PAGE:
Quiet Corner is a color woodcut from 1936 by American master printmaker Gustave Baumann (1881-1971). This impression is pencil signed, titled, and editioned II 61-125. It is from the second printing within the edition of 125 which was never completed. Quiet Corner was printed by the artist circa 1949 on an unidentified ivory wove paper and the image measures 7-1/2 x 8-5/8 inches.
The reference for this work is Chamberlain 150. For an explanation of the printing record for this color woodcut and the number of blocks used, we refer you to pages 397-398 of In A Modern Rendering The Color Woodcuts of Gustave Baumann: A Catalogue Raisonné.
This serene shadowed patio with turquoise benches and a vine covered trellis was discovered by Baumann in Velarde, New Mexico. This imagery obviously pleased Baumann as he returned to it three times. He carved the scene in a linear block to be included in his block book, Woodcut Impressions of New Mexico. He then carved a smaller linear block of the same imagery which he included in his self-published pamphlet Gus Baumann Sketch Booklet for 1949. In 1958, he cut another block with similar imagery but with the addition of a Santo in his niche for his holiday greeting card.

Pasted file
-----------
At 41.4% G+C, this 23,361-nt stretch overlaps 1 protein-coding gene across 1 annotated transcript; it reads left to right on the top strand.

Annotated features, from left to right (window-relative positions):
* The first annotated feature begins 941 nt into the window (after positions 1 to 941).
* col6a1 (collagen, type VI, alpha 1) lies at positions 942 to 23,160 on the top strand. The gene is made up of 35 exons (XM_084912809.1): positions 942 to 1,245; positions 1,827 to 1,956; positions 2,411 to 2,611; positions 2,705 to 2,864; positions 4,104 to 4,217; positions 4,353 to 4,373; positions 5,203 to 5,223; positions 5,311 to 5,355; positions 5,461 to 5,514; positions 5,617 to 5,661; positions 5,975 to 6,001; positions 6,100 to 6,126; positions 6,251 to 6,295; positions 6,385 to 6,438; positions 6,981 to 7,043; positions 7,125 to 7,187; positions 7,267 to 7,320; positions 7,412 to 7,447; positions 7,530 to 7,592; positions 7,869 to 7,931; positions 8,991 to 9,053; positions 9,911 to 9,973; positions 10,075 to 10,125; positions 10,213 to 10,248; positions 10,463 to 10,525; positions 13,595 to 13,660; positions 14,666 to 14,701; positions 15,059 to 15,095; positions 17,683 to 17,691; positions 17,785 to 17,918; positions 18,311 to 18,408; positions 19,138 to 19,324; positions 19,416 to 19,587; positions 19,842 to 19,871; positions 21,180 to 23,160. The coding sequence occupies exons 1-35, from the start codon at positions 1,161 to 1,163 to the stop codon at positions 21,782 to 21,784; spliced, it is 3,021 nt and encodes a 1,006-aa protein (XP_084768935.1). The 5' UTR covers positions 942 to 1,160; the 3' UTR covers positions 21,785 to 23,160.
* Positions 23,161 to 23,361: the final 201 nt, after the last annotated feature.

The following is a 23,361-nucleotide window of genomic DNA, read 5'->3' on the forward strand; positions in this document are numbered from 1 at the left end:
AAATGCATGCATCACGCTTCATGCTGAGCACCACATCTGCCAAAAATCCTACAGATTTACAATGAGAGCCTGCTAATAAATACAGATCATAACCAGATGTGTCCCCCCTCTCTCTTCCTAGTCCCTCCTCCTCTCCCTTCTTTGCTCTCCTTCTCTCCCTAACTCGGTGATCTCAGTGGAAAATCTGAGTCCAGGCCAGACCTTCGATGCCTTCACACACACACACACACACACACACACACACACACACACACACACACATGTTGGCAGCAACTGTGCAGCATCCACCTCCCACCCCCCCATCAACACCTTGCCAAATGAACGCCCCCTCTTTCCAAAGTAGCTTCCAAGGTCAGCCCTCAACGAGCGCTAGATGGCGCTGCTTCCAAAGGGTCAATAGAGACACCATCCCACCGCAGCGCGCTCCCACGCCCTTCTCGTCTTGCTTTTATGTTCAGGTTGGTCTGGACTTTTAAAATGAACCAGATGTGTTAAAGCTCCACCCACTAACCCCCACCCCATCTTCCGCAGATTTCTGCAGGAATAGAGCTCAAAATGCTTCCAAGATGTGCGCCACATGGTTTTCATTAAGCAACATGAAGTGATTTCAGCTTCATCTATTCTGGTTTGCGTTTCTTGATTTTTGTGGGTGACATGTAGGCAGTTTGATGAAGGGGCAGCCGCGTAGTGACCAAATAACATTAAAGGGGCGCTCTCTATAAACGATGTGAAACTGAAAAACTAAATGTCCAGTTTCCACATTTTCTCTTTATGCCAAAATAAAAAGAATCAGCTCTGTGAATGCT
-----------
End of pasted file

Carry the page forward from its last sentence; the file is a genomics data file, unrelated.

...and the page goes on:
Gustave Baumann was born in Magdeburg, Germany on 27 June 1881. Ten years later his family immigrated to the US, settling in Chicago. In 1896, Baumann began working in the commercial art field while saving money to study in Germany. After returning from Munich in December 1905 where he studied at the Kunstgewerbeschule, Baumann worked again in commercial art to support his family. In 1909, he discovered Brown County, Indiana where life was inexpensive and he could stay for three months. He produced a series of small format color woodcuts featuring the people and places of Brown County and then produced five large format color woodcuts. His woodcuts were accepted by the committee for the 1915 Panama Pacific International Exposition and he won a gold medal in 1916. Baumann headed east to Wyoming, New York in 1917 and taught at a summer school. From there he headed to Provincetown and New York City before returning to set up his studio in Wyoming. The southwest beckoned and he headed west in May 1918, stopping in Taos for the summer and fall. His funds were low and he needed to head back to Chicago but first stopped at the new art museum in Santa Fe to see an exhibition of his woodcuts. The rest, they say, is history.